While Kylie Tennant was living in the little fishing town of Laurieton on the north coast of New South Wales, she made two memorable discoveries - Ernie Metcalfe and Diamond Head. The two belonged together. Called by some 'the mad hermit of Diamond Head', Ernie was splendidly sane, if unlike anybody else.
Kylie Tennant has painted his portrait vividly and with love, and with it the portrait of Diamond Head - a place to which Ernie was so closely bound in spirit that in the end they seemed to be one. She evokes its fascination and its subtle menace, its rocks and beaches, its wildflowers and wild creatures, the light on sea and land, so that the reader, too, falls under its spell and shares her grief and anger at its later devastation by mining.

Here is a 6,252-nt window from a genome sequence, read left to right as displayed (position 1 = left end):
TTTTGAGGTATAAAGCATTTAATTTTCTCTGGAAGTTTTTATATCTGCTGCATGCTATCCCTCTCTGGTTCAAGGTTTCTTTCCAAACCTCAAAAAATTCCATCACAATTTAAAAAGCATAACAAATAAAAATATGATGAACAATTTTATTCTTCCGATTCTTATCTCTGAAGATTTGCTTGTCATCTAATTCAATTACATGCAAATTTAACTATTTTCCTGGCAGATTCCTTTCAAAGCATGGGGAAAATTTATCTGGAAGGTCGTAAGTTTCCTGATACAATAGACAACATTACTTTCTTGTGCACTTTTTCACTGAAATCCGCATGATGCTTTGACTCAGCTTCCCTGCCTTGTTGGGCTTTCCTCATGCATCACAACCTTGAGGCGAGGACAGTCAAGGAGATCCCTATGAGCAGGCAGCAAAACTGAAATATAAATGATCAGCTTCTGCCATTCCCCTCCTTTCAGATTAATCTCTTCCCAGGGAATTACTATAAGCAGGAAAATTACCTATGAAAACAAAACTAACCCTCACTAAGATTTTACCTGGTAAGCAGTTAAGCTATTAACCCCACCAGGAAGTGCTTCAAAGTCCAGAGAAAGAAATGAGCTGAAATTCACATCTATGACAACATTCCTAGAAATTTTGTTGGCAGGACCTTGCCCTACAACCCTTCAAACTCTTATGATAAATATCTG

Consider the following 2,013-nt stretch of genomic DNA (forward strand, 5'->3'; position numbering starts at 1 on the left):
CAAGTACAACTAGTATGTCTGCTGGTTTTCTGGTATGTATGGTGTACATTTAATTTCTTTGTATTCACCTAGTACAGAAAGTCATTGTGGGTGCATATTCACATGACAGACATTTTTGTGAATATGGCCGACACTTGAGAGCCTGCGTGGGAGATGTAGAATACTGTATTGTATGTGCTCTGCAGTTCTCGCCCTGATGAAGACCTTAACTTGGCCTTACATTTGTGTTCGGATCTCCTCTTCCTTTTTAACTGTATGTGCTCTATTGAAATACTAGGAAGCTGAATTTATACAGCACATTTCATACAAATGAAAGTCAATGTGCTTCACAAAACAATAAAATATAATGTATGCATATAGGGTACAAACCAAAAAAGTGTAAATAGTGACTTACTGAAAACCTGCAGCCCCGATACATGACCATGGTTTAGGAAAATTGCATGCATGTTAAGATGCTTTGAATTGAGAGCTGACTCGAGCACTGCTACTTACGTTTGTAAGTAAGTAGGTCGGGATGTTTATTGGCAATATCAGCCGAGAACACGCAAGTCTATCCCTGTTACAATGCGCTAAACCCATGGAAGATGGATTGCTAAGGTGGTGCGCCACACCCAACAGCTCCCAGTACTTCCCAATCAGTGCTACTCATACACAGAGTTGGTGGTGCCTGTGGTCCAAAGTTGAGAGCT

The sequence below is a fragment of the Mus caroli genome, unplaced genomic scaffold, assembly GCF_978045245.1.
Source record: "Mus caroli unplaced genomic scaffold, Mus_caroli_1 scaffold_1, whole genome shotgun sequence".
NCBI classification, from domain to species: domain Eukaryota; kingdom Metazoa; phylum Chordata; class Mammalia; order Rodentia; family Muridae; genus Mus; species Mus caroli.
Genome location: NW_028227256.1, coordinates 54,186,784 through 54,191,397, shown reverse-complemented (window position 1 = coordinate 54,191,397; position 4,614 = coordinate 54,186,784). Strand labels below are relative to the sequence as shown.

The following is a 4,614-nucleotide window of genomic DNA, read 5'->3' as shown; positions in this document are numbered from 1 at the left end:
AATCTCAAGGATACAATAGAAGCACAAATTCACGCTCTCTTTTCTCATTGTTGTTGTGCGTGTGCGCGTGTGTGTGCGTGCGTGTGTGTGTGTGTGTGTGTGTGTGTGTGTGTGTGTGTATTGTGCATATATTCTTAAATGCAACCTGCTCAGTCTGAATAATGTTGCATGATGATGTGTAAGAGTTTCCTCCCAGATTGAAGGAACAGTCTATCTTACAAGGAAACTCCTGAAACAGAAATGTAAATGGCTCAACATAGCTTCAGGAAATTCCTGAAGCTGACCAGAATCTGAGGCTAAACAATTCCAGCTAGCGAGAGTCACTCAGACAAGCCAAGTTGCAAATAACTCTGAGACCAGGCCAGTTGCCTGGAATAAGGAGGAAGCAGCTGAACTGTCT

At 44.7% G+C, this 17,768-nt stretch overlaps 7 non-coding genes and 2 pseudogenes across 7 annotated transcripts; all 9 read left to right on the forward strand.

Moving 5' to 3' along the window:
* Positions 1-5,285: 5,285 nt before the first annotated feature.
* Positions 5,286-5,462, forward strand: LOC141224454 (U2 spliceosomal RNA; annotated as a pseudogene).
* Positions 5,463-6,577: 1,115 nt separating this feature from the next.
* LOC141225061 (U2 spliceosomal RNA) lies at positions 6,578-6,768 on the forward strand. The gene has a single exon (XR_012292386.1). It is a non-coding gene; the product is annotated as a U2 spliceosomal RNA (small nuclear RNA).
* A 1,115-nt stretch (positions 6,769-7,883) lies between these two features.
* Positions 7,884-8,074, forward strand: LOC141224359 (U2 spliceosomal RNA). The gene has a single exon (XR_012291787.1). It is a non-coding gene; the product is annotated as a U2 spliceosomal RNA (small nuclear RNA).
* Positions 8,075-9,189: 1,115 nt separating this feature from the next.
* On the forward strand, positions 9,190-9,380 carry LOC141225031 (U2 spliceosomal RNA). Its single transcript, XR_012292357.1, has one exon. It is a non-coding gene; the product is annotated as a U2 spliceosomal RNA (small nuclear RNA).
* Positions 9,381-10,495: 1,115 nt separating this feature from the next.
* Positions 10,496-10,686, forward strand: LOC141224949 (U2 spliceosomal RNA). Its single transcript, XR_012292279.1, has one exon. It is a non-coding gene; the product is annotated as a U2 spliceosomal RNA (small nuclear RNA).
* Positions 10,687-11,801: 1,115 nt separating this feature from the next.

The Man on the Headland is also the story of Kylie, her schoolmaster husband, Roddy, and her two children, both born during her time in Laurieton.
Kylie Tennant was the author of nine novels, plus short stories, plays, journalism, criticism and biography as well as much writing for children. She is noted for her social realist studies of urban and rural working-class life from the 1930s, that began with Tiburon (1935), and included Foveaux (1939), named after a street in the slums of Surry Hills.
Her working life encompassed such jobs as barmaid, reviewer, church sister and publicist for the ABC. Seeking to be true to the society she observed, she took to the road with itinerant workers in the worst years of the Depression, and went so far as to spend a week in gaol for the sake of research.
Tennant was born in Manly, New South Wales, in 1912 and died in 1988. She was awarded the Order of Australia in 1980.